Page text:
Seriously consider barring convicts from forming political parties: SC tells Centre, poll panel
A public interest litigation has sought a ban on convicted persons from forming a political party and becoming office bearers for the period they are disqualified under the election laws.india Updated: Jan 08, 2018 20:59 IST
The Supreme Court on Monday asked the Centre and the Election Commission to consider with “due seriousness” a plea seeking that convicted persons be barred from forming political parties and becoming their office-bearers for the period they are disqualified under the election law.
A bench comprising Chief Justice Dipak Misra and justices AM Khanwilkar and DY Chandrachud directed the Centre and the poll panel to file their response.
“Please take this matter with due seriousness,” the bench observed while noting that the government and the Election Commission have not filed their reply despite notices being issued to them.
The top court has posted the matter for further hearing on February 12.
It had earlier agreed to examine the constitutional validity of Section 29A of the 1951 Representation of the People Act (RPA) which deals with the power of the poll panel to register a political party.
The plea claimed that under the statutory schemes, the poll panel was empowered to register political parties, but it lacked the authority under the RPA to de-register them.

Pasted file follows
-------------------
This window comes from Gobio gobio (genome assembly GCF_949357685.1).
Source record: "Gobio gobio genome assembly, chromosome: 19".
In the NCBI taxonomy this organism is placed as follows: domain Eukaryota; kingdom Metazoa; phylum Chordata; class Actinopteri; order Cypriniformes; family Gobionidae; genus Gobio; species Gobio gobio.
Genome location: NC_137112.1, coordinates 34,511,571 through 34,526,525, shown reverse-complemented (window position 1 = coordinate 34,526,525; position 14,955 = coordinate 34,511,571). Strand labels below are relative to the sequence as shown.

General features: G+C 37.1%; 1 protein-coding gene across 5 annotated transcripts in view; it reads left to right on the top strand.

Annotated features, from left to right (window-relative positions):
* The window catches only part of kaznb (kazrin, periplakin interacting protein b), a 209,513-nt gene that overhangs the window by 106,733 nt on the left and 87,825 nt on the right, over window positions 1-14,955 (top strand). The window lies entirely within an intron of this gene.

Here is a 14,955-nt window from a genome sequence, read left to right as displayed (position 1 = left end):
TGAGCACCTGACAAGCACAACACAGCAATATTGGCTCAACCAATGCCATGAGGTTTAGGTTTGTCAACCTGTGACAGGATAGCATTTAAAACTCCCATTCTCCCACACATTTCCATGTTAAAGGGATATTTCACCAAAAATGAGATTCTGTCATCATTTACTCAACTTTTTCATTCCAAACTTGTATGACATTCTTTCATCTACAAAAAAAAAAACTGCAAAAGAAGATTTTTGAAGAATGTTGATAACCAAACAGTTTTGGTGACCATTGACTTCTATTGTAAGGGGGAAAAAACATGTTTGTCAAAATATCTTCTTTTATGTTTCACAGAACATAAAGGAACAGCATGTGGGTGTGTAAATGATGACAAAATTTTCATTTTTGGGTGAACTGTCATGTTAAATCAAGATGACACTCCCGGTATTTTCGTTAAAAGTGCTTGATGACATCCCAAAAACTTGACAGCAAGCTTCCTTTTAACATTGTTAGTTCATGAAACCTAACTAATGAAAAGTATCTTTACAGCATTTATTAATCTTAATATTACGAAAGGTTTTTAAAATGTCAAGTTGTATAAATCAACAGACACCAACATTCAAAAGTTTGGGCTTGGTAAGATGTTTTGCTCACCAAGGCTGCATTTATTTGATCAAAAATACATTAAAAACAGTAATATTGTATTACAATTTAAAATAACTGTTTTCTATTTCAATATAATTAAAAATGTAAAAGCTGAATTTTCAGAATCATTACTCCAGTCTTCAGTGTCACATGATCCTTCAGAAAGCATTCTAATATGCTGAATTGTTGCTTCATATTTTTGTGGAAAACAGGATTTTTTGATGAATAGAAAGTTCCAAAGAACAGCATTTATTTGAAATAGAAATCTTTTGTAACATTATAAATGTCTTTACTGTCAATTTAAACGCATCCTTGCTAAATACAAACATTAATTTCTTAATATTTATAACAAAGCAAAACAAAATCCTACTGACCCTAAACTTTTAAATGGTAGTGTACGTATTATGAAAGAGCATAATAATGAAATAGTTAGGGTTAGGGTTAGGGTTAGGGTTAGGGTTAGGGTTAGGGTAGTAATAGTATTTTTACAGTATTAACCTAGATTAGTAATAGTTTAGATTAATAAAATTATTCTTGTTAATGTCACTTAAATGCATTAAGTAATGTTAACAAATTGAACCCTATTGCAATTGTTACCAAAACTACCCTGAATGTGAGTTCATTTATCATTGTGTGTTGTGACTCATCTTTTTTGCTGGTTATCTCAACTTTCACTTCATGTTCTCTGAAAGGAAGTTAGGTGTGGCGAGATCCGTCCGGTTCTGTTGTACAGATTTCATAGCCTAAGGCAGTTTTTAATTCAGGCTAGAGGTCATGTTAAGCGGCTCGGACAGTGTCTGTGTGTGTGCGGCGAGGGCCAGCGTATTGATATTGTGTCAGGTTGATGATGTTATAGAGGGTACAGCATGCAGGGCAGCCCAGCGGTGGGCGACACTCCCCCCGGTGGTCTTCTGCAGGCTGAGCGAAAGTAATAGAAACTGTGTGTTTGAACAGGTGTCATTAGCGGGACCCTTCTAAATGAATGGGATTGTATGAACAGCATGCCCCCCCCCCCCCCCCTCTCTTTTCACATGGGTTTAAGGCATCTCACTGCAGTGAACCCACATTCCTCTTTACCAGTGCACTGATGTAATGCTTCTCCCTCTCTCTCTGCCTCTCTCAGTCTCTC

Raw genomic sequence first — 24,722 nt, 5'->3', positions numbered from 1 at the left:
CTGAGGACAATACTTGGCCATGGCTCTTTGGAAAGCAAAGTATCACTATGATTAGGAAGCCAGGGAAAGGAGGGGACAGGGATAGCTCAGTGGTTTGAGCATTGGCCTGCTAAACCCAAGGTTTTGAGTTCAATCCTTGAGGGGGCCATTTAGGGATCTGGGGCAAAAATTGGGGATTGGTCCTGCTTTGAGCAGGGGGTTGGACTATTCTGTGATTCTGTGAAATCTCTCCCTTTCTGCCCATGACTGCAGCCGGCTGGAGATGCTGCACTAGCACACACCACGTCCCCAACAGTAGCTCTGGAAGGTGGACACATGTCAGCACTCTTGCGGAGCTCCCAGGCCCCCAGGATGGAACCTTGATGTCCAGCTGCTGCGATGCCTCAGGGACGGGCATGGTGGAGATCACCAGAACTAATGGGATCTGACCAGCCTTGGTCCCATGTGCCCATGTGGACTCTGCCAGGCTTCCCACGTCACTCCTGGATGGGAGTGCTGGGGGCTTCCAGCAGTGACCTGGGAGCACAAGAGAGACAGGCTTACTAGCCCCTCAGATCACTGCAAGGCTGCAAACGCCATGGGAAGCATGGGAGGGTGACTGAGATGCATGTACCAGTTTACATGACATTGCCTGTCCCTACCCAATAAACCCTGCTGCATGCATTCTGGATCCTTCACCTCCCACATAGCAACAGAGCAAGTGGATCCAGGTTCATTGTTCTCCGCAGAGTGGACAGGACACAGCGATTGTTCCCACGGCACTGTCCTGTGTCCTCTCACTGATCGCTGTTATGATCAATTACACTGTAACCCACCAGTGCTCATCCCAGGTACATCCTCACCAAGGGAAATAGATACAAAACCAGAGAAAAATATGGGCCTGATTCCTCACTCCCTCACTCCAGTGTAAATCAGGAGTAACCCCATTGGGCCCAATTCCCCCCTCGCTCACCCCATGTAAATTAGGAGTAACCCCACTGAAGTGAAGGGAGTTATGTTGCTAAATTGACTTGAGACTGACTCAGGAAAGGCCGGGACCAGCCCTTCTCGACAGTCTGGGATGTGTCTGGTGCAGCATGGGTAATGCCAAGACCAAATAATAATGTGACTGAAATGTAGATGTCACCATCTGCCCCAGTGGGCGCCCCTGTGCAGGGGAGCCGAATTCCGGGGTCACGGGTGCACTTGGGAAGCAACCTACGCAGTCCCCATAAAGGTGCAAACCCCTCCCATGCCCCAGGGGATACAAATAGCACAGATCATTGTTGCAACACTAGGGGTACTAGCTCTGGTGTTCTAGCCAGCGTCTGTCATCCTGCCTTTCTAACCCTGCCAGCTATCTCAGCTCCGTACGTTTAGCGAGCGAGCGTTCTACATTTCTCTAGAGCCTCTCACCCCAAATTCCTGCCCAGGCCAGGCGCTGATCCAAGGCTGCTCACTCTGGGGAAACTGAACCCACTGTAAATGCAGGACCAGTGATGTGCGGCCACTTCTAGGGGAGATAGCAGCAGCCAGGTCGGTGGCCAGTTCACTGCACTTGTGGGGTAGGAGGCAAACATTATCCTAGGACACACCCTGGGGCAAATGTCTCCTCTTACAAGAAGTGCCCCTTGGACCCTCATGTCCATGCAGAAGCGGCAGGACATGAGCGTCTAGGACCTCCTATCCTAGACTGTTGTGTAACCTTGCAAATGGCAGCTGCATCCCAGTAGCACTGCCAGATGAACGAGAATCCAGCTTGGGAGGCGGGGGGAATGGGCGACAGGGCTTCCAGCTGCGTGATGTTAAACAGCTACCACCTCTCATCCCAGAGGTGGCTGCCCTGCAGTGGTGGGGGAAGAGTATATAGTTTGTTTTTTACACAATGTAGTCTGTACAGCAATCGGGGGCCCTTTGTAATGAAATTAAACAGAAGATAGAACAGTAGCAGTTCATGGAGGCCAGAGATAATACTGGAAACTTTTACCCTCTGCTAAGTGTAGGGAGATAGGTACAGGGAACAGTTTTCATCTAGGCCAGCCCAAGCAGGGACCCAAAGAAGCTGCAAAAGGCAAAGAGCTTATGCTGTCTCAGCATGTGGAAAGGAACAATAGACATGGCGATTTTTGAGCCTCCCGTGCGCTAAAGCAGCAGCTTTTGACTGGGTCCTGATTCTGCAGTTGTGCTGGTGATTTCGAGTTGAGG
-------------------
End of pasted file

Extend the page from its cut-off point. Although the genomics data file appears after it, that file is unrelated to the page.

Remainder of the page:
The petition, filed by a lawyer and Delhi BJP spokesperson Ashwini Kumar Upadhyay, has said that if a person on conviction in a criminal case was barred from contesting elections, it would be incongruent to allow such person to form or head a political outfit.
The plea said convicted politicians, who are barred from contesting elections, can still run political parties and hold posts in them, besides deciding as to who will become a lawmaker.
It has sought a ban on convicted persons from forming a political party and becoming office bearers for the period they are disqualified under the election laws.
It has sought a direction to declare Section 29A of the RPA as “arbitrary, irrational and ultra-vires” to the Constitution and to authorise the poll panel to register and de-register political.
The plea has also sought a direction to the EC to frame guidelines to decriminalise the electoral system and ensure inner party democracy, as proposed by the National Commission to Review the Working of the Constitution (NCRWC).
The petition said that currently, even a person who has been convicted for heinous crimes like murder, rape, smuggling, money laundering, loot, sedition, or dacoity, can form a political party and become its president or office bearers.
The petition named several top political leaders who have been convicted or have charges framed against them and were holding top political posts and “wielding political power”.
It said the proliferation of political parties has become a major concern as Section 29A of the Representation of of the People Act, 1951, allows a small group of people to form a political party by making a very simple declaration.
“Presently, about 20 per cent of registered political parties contest election and remaining 80 per cent parties create excessive load on electoral system and public money,” the plea said and sought implementation of the 1990 Goswami Committee on Electoral Reform.
The plea also claimed that in 2004, the poll panel had proposed amendment to Section 29A, authorising it to issue apt orders regulating the registration or de-registration of political parties.